How to Qualify for Chapter 7 Bankruptcy
Access to Chapter 7, the most popular form of personal bankruptcy in recent years, is restricted by the Bankruptcy Abuse Prevention and Consumer Protection Act of 2005. Chapter 7 has been so popular because of its ability to get rid of debts and collectors. Under a Chapter 7, you receive relief from virtually all your debts and you get it fast — like the same day (unlike Chapter 13).
Passing the means test
The first hurdle in with Chapter 7 bankruptcy is meeting the means test. If you have too many means, you can’t declare Chapter 7. The courts won’t take your word for it; you have to prove that your income really is what you say it is. If your income over the last six months is above the applicable median for your state of residence, you can’t file for Chapter 7.
If your income is above the median, don’t give up just yet. Next, you want to determine whether you have excess monthly income of more than $166.66 to pay $10,000 of debt over five years. So what counts as excess income? To find out, you have to use the spending guidelines approved by the IRS. The IRS guidelines may be very tight for you.
Using the IRS allowable expenses as a guide, if you can squeak the $166.66 a month out of your budget, the best you can do is to file under Chapter 13.
If you have less excess monthly income than the magic number of $166.66 after IRS expense allowances, you may proceed: Do you have an extra $100 a month over the next 60 months? And will that $6,000 account for at least 25 percent of your debt? If the answer to both questions is no, you can pass go and file for Chapter 7. If not, go directly to Chapter 13.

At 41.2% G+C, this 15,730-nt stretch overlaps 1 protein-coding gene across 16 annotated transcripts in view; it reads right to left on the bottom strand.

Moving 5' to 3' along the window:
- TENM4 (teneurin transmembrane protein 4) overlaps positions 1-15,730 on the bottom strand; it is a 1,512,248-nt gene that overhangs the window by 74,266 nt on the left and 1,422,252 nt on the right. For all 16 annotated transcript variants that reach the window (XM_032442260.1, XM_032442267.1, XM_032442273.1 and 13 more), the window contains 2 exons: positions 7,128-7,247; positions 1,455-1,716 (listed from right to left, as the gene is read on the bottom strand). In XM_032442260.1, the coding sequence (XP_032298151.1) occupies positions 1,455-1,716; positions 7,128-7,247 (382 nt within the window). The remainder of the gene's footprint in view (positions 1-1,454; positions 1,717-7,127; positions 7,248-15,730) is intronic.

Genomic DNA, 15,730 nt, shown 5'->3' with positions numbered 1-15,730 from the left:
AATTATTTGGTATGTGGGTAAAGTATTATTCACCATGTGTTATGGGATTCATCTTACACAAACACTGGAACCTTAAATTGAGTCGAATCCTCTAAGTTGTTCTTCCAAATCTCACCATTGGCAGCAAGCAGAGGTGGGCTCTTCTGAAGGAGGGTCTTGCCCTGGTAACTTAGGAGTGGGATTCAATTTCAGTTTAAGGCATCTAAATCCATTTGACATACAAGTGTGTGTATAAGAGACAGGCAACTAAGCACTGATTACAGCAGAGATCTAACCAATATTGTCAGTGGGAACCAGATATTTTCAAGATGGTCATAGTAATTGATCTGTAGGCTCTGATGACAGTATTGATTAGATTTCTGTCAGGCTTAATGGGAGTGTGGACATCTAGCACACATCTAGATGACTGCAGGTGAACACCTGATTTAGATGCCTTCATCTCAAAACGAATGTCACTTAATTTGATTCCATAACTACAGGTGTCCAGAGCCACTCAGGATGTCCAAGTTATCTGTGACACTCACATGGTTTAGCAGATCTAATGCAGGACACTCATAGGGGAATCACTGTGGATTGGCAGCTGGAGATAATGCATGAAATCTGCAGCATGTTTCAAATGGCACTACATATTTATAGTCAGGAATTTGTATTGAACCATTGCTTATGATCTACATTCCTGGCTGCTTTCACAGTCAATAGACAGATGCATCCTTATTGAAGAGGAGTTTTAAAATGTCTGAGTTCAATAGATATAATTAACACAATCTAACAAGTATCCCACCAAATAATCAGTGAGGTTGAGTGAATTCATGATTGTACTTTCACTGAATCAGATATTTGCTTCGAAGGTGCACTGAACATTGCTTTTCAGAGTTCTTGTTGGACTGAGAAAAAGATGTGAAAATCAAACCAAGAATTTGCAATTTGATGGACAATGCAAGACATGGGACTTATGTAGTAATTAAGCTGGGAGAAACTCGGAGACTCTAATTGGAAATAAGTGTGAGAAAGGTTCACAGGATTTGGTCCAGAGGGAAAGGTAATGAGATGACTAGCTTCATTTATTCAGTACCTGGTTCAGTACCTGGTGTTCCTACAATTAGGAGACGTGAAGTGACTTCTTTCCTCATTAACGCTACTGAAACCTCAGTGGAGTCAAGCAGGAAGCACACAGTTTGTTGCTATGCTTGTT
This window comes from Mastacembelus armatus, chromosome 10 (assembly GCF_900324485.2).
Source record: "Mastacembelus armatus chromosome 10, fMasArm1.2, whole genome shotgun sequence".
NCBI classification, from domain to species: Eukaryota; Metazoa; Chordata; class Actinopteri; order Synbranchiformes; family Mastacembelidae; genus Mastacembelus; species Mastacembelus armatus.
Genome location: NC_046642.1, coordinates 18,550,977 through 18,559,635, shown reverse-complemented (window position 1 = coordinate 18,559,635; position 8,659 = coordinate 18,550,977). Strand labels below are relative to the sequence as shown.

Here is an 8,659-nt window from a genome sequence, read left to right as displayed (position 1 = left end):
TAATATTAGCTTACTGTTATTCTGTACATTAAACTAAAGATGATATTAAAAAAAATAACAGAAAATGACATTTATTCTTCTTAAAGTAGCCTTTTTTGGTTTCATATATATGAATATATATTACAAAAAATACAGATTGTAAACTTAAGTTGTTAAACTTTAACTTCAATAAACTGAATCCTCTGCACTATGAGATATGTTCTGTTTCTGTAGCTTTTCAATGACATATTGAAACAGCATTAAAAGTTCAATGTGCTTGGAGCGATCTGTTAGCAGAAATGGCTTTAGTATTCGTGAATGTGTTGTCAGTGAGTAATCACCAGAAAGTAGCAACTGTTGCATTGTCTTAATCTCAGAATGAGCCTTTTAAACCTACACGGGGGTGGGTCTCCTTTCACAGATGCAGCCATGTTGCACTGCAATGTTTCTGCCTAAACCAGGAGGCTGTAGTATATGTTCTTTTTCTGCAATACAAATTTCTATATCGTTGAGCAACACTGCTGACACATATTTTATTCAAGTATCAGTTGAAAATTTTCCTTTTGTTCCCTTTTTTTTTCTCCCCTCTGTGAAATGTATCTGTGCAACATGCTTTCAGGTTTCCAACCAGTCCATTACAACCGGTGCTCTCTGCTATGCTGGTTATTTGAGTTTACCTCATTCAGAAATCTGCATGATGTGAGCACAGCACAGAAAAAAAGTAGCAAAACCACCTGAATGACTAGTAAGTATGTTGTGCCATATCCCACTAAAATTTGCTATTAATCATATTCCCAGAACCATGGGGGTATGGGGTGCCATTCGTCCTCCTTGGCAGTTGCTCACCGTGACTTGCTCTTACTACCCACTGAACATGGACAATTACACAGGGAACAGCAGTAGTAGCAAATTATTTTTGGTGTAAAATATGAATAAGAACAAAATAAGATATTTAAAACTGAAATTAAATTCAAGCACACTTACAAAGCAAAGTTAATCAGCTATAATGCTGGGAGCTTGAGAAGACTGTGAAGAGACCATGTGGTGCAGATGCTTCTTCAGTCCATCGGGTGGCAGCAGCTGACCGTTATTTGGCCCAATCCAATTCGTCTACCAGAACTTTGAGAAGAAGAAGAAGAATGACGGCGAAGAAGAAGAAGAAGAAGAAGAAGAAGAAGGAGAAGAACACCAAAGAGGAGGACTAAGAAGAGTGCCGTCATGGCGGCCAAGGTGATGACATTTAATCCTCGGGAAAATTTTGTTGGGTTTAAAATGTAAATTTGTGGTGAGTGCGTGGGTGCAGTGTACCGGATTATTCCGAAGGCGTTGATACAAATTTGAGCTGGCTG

Tithing — giving money to your church — is allowed in both Chapter 7 and Chapter 13 bankruptcies. You may donate up to 15 percent of your gross income and have it count as an expense that may lower your income. Donating to your church may just help you make the numbers work to become eligible for a Chapter 7 rather than a Chapter 13.
Receiving required counseling
At some point during the six months before you file for bankruptcy, you have to receive counseling and get a certificate from a court-approved nonprofit credit counselor.
The Office of the U.S. Trustee lists approved agencies. Click the Consumer Information tab and then click “Credit Counseling & Debtor Education.”
Credit counseling costs are on a sliding fee scale. They are free if your income is below 150 percent of the poverty level for your family size. Otherwise, up to $50 is considered reasonable.
Just because the court has approved the counseling agency doesn’t make it the right one for you, so exercise caution when selecting. You want someone who has a good track record and has electronic-certificate-issuing capability. Why? Because if the counselor makes a mistake or the certificate is delayed in getting to you, you could face costly delays in getting this matter successfully concluded.